Private Client Group

February 6th, 2023

U.S. Consumer Spending Falls, Smaller Rate Hike, China’s Economy Roars Back 


In today’s Steady Investor, we are taking a deeper dive into key factors that we believe are impacting the future state of this market, such as:

Is the U.S. Consumer Finally Losing Steam? The U.S. consumer pulled back from spending in December, which generally tends to be a strong month with holiday shopping. For the month, spending on services like rent, utilities, and dining out was flat, but when adjusted for inflation marked the weakest reading in 11 months. Throughout most of 2022, spending outpaced inflation by about 2% on average. As seen in the chart below, goods spending as measured by retail sales also appears to be turning over, as consumers are confronting shorter runways with pandemic-era savings1:

Source: Federal Reserve Bank of St. Louis2

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November also marked a relatively weak month, though October was strong as consumers shifted holiday shopping to earlier in the season to take advantage of steep discounts at retailers. As consumer spending accounts for some 70% of the economy, where spending goes in the months ahead will be worth watching closely.

The Fed Scales Down Size of Rate Hikes with a 25 Basis Point Increase – As largely expected, the Federal Reserve raised its benchmark fed funds rate by 25 basis points, to a range of 4.5% – 4.75%. The Fed had telegraphed plans to potentially ratchet down the size of rate hikes, as inflation has been trending in the right direction and as wage growth decelerates (though remains elevated). Earlier this week, the Fed’s preferred inflation gauge – the personal-consumption expenditures (PCE) price index – was reported to have increased by 5% year-over-year in December, a solid improvement from November’s 5.5% print and also the lightest inflation reading since September 2021. The Core PCE-price index, which measures inflation minus food and energy, rose 4.4%. While these inflation readings are still roughly double the Fed’s 2% target, they are steps in the right direction and it is worth noting that the Fed wants 2% average inflation, which may mean settling for inflation slightly higher than the target. On a month-to-month basis, the PCE price index was up 0.1% from November, also encouraging.4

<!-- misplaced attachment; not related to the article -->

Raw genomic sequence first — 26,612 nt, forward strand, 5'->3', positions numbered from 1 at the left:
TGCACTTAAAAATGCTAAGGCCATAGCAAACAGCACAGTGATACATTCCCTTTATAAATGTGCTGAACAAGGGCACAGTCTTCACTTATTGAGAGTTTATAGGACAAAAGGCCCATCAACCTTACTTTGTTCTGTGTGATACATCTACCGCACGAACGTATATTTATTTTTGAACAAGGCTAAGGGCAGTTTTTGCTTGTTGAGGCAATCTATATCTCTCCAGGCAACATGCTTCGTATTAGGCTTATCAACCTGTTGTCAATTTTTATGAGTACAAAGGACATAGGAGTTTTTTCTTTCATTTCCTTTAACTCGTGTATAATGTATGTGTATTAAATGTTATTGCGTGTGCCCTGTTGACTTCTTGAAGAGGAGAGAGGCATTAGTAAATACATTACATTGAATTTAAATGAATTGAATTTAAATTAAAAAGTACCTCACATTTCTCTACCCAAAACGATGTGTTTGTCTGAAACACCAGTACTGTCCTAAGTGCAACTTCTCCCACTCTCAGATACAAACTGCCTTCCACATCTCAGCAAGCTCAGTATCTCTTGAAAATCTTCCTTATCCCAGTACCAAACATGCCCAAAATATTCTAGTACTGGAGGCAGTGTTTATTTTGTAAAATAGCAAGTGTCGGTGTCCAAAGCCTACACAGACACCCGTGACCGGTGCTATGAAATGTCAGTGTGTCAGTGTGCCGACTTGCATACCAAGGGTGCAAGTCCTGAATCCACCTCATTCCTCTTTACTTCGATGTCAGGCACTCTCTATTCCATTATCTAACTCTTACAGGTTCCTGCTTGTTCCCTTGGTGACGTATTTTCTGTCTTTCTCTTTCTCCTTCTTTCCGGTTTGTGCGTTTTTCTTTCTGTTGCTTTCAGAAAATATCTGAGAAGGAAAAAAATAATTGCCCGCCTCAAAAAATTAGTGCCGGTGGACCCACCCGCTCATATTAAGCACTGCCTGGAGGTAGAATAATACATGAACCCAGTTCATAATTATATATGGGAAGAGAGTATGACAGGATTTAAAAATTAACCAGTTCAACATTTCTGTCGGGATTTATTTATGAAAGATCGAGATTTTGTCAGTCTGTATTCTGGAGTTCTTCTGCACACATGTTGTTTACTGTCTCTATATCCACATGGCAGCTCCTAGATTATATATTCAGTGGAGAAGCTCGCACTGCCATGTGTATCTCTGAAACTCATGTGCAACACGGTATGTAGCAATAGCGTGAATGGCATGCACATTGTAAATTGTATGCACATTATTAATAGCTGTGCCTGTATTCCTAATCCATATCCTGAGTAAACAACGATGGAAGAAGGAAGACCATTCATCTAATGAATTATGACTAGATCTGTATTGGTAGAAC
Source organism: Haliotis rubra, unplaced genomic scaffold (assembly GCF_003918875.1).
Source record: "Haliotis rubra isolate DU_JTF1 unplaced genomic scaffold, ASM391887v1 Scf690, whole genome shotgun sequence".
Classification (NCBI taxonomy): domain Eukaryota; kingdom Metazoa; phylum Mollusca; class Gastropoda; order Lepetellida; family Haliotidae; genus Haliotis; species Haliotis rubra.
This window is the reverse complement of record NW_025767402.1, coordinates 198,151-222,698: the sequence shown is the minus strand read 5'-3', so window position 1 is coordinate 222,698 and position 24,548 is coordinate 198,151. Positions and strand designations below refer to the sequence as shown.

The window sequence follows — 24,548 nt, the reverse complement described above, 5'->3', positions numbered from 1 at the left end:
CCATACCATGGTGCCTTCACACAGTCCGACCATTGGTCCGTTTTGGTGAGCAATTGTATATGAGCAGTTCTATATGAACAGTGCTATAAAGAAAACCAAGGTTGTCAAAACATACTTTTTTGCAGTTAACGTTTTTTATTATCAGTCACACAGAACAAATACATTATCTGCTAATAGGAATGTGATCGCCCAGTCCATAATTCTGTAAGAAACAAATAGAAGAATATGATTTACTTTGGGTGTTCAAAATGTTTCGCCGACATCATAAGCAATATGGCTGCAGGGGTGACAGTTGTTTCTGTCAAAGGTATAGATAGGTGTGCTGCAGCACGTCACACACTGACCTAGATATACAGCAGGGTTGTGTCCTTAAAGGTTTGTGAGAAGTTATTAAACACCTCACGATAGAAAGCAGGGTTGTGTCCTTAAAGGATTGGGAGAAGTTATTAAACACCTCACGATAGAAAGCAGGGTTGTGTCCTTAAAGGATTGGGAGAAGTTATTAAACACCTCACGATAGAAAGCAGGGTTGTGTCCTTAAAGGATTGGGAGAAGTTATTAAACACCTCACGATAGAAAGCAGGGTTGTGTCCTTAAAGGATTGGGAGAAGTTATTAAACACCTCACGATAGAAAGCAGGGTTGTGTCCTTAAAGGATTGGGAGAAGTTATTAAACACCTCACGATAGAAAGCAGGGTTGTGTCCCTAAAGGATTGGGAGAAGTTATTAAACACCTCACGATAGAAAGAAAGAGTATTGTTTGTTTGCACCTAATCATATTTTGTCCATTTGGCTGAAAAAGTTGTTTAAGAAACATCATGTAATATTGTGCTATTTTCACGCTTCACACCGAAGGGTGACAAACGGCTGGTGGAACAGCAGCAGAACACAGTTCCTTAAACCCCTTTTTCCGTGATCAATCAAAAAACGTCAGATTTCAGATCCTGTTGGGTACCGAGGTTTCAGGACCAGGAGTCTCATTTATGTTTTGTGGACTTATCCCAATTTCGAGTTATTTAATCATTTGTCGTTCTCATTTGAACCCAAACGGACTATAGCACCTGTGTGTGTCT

Looking for a Boom – The Early Days of China’s Economic Recovery – China is expected to have a strong rebound year in 2023, with the country finally ending its “zero Covid” policies. January was a great start. According to official metrics measuring services, manufacturing, and construction activity, China swung back into expansion mode following a very weak end of last year. China’s nonmanufacturing PMI, which measures key services and manufacturing activity, crossed above 50 (signaling expansion) for the first time since last September – a drastic improvement from December’s 39.4 reading. Manufacturing activity was also above 50 for the first time since August, and a marked improvement from December’s 47.0 reading. Consumers also showed strong signs of getting back out and spending, despite a surge of infections. Box-office revenues were the highest on record for a Lunar New Year holiday, and train travel surged back to 83% of 2019 levels. China is still in early days of testing a light restriction approach to Covid-19, so it is too early to determine whether this rebound in activity will be sustainable in the coming months. But so far, the growth trends are promising.5

While we may not know how all these stories will pan out, or how they could affect the market in the long-term, having an investment advisor that helps you reach your long-term goals can be critical to your financial well-being.

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1 Wall Street Journal. January 30, 2023.

2 Fred Economic Data. January 18, 2023.

3 ZIM may amend or rescind the “Does Your Investment Advisor Stack Up?” guide for any reason and at ZIM’s discretion.

4 Bea. January 27, 2023.

5 Wall Street Journal. January 31, 2023.

6 ZIM may amend or rescind the “Does Your Investment Advisor Stack Up?” guide for any reason and at ZIM’s discretion.


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This material is being provided for informational purposes only and nothing herein constitutes investment, legal, accounting or tax advice, or a recommendation to buy, sell or hold a security. Do not act or rely upon the information and advice given in this publication without seeking the services of competent and professional legal, tax, or accounting counsel. Publication and distribution of this article is not intended to create, and the information contained herein does not constitute, an attorney-client relationship. No recommendation or advice is being given as to whether any investment or strategy is suitable for a particular investor. It should not be assumed that any investments in securities, companies, sectors or markets identified and described were or will be profitable. All information is current as of the date of herein and is subject to change without notice. Any views or opinions expressed may not reflect those of the firm as a whole.

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